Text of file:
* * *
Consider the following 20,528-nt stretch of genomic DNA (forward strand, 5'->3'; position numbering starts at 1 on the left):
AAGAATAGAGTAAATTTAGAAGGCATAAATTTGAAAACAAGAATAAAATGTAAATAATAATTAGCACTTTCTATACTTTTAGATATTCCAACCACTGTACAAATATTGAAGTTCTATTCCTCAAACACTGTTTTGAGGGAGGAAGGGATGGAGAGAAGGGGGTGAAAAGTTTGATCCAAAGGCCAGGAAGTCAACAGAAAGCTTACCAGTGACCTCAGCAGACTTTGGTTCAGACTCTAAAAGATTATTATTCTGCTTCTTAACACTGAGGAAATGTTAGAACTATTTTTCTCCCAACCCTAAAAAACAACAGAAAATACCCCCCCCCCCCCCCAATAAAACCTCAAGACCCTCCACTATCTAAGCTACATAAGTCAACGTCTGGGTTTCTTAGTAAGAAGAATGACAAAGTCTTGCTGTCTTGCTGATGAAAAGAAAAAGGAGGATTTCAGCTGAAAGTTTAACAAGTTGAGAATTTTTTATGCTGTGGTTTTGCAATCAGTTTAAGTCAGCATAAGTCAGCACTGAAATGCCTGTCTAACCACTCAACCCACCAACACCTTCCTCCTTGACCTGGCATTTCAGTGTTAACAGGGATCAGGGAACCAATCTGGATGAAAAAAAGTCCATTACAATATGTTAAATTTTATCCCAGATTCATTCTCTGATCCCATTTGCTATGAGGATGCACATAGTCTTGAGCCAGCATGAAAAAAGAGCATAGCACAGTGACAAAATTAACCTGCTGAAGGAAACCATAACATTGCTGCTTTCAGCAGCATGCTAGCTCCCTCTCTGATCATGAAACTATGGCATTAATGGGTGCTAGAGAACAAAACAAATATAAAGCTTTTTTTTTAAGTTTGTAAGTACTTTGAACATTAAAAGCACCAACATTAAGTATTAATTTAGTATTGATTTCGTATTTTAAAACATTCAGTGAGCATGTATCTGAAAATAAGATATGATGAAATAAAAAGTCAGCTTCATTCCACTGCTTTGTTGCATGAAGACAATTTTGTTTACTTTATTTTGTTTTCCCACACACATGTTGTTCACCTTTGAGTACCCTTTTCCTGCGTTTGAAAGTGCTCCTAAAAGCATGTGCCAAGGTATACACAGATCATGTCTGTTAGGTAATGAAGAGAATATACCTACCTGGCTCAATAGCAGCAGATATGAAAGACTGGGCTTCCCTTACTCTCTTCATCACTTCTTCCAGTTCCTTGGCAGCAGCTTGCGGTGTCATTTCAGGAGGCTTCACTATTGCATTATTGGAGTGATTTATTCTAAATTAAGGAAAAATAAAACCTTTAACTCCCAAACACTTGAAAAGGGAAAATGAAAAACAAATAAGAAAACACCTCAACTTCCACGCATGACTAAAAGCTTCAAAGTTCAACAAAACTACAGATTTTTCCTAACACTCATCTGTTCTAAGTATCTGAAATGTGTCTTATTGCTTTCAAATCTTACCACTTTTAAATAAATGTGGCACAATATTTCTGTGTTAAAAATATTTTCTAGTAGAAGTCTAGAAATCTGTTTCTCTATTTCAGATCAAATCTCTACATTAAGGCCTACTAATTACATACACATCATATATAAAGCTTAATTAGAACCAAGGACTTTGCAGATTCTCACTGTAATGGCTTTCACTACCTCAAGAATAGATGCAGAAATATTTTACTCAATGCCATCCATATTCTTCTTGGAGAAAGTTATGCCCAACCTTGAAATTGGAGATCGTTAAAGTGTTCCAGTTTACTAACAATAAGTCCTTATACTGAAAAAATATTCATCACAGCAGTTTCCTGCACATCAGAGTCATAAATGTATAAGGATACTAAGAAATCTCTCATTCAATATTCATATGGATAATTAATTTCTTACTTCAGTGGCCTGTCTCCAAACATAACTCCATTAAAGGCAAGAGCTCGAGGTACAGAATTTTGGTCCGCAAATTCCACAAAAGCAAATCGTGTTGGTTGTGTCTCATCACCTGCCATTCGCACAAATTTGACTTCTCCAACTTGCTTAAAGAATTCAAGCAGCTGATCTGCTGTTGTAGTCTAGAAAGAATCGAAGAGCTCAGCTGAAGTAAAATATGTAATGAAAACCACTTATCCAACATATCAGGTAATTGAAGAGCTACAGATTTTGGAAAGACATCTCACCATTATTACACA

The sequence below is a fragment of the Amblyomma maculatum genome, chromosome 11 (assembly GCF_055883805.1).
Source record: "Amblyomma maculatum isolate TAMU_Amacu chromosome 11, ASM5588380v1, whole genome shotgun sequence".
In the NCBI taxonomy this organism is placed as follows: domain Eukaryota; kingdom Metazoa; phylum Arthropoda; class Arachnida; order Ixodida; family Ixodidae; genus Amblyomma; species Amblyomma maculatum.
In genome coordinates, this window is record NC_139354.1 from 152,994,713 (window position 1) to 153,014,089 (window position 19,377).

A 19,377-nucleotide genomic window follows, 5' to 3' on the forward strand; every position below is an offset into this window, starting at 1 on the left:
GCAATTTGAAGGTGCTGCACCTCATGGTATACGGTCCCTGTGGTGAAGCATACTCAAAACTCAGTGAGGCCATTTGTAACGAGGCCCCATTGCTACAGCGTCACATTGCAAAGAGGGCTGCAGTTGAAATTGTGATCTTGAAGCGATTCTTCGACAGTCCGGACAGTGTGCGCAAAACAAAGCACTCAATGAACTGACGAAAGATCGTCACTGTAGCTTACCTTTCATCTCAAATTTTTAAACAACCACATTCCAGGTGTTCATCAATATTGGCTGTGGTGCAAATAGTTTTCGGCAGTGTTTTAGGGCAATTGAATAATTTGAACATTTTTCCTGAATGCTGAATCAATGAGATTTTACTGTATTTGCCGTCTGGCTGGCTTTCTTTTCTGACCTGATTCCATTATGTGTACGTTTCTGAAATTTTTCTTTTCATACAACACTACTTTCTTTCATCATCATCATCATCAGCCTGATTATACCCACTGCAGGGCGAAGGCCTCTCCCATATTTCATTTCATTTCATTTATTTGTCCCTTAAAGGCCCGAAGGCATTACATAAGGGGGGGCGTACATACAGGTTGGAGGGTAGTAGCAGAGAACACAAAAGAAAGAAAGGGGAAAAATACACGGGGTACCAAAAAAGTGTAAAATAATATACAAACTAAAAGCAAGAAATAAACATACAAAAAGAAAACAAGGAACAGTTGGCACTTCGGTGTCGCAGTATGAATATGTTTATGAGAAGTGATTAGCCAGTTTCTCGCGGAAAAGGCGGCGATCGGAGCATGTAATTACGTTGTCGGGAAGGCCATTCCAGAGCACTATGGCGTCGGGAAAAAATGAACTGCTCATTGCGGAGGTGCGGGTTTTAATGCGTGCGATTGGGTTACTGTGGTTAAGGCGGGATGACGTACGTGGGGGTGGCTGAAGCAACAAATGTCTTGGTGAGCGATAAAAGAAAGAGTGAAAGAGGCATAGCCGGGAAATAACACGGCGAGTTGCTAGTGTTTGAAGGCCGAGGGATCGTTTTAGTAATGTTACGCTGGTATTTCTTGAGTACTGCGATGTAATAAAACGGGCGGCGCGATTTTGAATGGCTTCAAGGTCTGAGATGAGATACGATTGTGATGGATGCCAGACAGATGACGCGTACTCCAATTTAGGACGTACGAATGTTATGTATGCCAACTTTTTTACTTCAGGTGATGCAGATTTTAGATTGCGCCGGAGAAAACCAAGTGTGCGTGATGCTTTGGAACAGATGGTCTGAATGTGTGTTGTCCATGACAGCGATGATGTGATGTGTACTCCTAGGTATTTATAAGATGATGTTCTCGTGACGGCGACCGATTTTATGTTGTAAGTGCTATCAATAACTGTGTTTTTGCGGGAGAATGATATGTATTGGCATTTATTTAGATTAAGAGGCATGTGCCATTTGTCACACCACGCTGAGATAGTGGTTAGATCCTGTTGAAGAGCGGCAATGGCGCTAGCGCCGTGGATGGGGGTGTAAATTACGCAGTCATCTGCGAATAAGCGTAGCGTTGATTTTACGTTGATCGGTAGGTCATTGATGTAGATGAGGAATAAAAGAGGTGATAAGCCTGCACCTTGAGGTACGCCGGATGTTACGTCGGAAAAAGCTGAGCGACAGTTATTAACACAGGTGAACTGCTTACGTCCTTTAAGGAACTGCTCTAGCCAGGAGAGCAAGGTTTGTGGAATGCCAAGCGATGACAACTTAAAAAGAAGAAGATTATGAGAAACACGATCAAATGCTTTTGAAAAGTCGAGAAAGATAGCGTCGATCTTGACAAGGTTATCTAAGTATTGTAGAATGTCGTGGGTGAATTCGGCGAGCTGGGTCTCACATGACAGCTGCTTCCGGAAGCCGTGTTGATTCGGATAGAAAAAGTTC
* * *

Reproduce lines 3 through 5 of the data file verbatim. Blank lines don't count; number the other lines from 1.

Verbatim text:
The sequence below is a fragment of the Amblyomma maculatum genome, chromosome 11 (assembly GCF_055883805.1).
Source record: "Amblyomma maculatum isolate TAMU_Amacu chromosome 11, ASM5588380v1, whole genome shotgun sequence".
In the NCBI taxonomy this organism is placed as follows: domain Eukaryota; kingdom Metazoa; phylum Arthropoda; class Arachnida; order Ixodida; family Ixodidae; genus Amblyomma; species Amblyomma maculatum.